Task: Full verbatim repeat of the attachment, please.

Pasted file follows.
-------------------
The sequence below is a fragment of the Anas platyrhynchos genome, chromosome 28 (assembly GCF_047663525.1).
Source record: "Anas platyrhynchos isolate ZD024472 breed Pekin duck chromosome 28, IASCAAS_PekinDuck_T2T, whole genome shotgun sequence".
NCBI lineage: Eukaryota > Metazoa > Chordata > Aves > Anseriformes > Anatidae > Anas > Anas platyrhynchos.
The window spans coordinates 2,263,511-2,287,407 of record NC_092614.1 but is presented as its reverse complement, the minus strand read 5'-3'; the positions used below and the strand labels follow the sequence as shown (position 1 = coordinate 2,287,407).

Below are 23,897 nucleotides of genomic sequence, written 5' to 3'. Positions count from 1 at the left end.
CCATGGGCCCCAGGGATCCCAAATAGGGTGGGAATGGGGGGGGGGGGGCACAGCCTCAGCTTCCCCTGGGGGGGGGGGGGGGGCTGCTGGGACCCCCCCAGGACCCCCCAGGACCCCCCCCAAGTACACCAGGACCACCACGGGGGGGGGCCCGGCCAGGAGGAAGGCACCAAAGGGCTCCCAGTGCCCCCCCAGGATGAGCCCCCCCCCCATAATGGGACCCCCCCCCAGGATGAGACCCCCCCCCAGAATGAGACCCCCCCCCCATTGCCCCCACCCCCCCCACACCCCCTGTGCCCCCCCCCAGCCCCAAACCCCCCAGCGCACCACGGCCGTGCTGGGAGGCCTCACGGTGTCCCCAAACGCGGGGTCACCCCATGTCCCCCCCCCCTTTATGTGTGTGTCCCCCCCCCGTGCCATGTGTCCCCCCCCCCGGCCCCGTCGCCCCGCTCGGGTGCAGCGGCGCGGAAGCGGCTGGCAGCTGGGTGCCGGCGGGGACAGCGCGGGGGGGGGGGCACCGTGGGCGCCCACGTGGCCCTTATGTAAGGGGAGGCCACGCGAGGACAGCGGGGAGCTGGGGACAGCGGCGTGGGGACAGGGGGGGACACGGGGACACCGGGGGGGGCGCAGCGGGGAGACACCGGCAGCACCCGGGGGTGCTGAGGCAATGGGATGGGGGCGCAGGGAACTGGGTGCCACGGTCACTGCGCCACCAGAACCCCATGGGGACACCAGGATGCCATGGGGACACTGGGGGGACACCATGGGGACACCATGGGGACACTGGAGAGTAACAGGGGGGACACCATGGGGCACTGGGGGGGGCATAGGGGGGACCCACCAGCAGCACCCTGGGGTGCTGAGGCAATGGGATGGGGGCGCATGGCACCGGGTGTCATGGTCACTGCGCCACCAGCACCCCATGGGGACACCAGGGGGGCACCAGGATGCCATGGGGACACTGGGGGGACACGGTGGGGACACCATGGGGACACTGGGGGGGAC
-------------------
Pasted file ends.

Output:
The sequence below is a fragment of the Anas platyrhynchos genome, chromosome 28 (assembly GCF_047663525.1).
Source record: "Anas platyrhynchos isolate ZD024472 breed Pekin duck chromosome 28, IASCAAS_PekinDuck_T2T, whole genome shotgun sequence".
NCBI lineage: Eukaryota > Metazoa > Chordata > Aves > Anseriformes > Anatidae > Anas > Anas platyrhynchos.
The window spans coordinates 2,263,511-2,287,407 of record NC_092614.1 but is presented as its reverse complement, the minus strand read 5'-3'; the positions used below and the strand labels follow the sequence as shown (position 1 = coordinate 2,287,407).

Below are 23,897 nucleotides of genomic sequence, written 5' to 3'. Positions count from 1 at the left end.
CCATGGGCCCCAGGGATCCCAAATAGGGTGGGAATGGGGGGGGGGGGGCACAGCCTCAGCTTCCCCTGGGGGGGGGGGGGGGGCTGCTGGGACCCCCCCAGGACCCCCCAGGACCCCCCCCAAGTACACCAGGACCACCACGGGGGGGGGCCCGGCCAGGAGGAAGGCACCAAAGGGCTCCCAGTGCCCCCCCAGGATGAGCCCCCCCCCCATAATGGGACCCCCCCCCAGGATGAGACCCCCCCCCAGAATGAGACCCCCCCCCCATTGCCCCCACCCCCCCCACACCCCCTGTGCCCCCCCCCAGCCCCAAACCCCCCAGCGCACCACGGCCGTGCTGGGAGGCCTCACGGTGTCCCCAAACGCGGGGTCACCCCATGTCCCCCCCCCCTTTATGTGTGTGTCCCCCCCCCGTGCCATGTGTCCCCCCCCCCGGCCCCGTCGCCCCGCTCGGGTGCAGCGGCGCGGAAGCGGCTGGCAGCTGGGTGCCGGCGGGGACAGCGCGGGGGGGGGGGCACCGTGGGCGCCCACGTGGCCCTTATGTAAGGGGAGGCCACGCGAGGACAGCGGGGAGCTGGGGACAGCGGCGTGGGGACAGGGGGGGACACGGGGACACCGGGGGGGGCGCAGCGGGGAGACACCGGCAGCACCCGGGGGTGCTGAGGCAATGGGATGGGGGCGCAGGGAACTGGGTGCCACGGTCACTGCGCCACCAGAACCCCATGGGGACACCAGGATGCCATGGGGACACTGGGGGGACACCATGGGGACACCATGGGGACACTGGAGAGTAACAGGGGGGACACCATGGGGCACTGGGGGGGGCATAGGGGGGACCCACCAGCAGCACCCTGGGGTGCTGAGGCAATGGGATGGGGGCGCATGGCACCGGGTGTCATGGTCACTGCGCCACCAGCACCCCATGGGGACACCAGGGGGGCACCAGGATGCCATGGGGACACTGGGGGGACACGGTGGGGACACCATGGGGACACTGGGGGGGAC